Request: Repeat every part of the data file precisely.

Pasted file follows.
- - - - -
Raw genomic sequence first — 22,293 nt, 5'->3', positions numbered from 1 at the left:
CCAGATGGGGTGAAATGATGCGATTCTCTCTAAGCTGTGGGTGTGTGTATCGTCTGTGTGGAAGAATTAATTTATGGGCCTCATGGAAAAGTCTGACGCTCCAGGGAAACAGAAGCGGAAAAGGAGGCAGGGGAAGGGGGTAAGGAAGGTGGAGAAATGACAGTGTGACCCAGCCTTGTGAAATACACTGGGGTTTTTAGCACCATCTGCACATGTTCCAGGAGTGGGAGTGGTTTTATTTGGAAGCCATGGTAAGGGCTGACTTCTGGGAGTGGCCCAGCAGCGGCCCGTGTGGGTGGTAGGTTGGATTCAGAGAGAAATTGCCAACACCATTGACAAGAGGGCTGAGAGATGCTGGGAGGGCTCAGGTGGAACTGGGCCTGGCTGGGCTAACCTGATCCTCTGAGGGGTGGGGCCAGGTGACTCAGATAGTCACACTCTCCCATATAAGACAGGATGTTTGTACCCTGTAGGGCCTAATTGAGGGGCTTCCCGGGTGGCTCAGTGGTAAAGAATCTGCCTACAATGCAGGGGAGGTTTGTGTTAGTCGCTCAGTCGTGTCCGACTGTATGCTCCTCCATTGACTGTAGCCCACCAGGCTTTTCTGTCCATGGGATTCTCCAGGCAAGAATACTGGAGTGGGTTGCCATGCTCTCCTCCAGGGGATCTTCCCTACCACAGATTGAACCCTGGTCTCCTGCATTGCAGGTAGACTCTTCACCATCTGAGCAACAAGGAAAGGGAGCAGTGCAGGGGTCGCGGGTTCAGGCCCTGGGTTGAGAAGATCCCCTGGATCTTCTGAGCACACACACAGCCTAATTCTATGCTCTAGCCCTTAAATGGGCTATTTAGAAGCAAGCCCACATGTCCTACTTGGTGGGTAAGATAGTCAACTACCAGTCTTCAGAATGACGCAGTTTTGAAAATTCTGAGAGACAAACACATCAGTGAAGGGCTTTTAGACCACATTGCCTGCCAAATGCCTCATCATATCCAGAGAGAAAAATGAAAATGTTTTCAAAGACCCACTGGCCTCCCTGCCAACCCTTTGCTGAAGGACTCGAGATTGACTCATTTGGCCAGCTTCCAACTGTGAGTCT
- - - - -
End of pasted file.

Raw genomic sequence first — 22,293 nt, 5'->3', positions numbered from 1 at the left:
CCAGATGGGGTGAAATGATGCGATTCTCTCTAAGCTGTGGGTGTGTGTATCGTCTGTGTGGAAGAATTAATTTATGGGCCTCATGGAAAAGTCTGACGCTCCAGGGAAACAGAAGCGGAAAAGGAGGCAGGGGAAGGGGGTAAGGAAGGTGGAGAAATGACAGTGTGACCCAGCCTTGTGAAATACACTGGGGTTTTTAGCACCATCTGCACATGTTCCAGGAGTGGGAGTGGTTTTATTTGGAAGCCATGGTAAGGGCTGACTTCTGGGAGTGGCCCAGCAGCGGCCCGTGTGGGTGGTAGGTTGGATTCAGAGAGAAATTGCCAACACCATTGACAAGAGGGCTGAGAGATGCTGGGAGGGCTCAGGTGGAACTGGGCCTGGCTGGGCTAACCTGATCCTCTGAGGGGTGGGGCCAGGTGACTCAGATAGTCACACTCTCCCATATAAGACAGGATGTTTGTACCCTGTAGGGCCTAATTGAGGGGCTTCCCGGGTGGCTCAGTGGTAAAGAATCTGCCTACAATGCAGGGGAGGTTTGTGTTAGTCGCTCAGTCGTGTCCGACTGTATGCTCCTCCATTGACTGTAGCCCACCAGGCTTTTCTGTCCATGGGATTCTCCAGGCAAGAATACTGGAGTGGGTTGCCATGCTCTCCTCCAGGGGATCTTCCCTACCACAGATTGAACCCTGGTCTCCTGCATTGCAGGTAGACTCTTCACCATCTGAGCAACAAGGAAAGGGAGCAGTGCAGGGGTCGCGGGTTCAGGCCCTGGGTTGAGAAGATCCCCTGGATCTTCTGAGCACACACACAGCCTAATTCTATGCTCTAGCCCTTAAATGGGCTATTTAGAAGCAAGCCCACATGTCCTACTTGGTGGGTAAGATAGTCAACTACCAGTCTTCAGAATGACGCAGTTTTGAAAATTCTGAGAGACAAACACATCAGTGAAGGGCTTTTAGACCACATTGCCTGCCAAATGCCTCATCATATCCAGAGAGAAAAATGAAAATGTTTTCAAAGACCCACTGGCCTCCCTGCCAACCCTTTGCTGAAGGACTCGAGATTGACTCATTTGGCCAGCTTCCAACTGTGAGTCT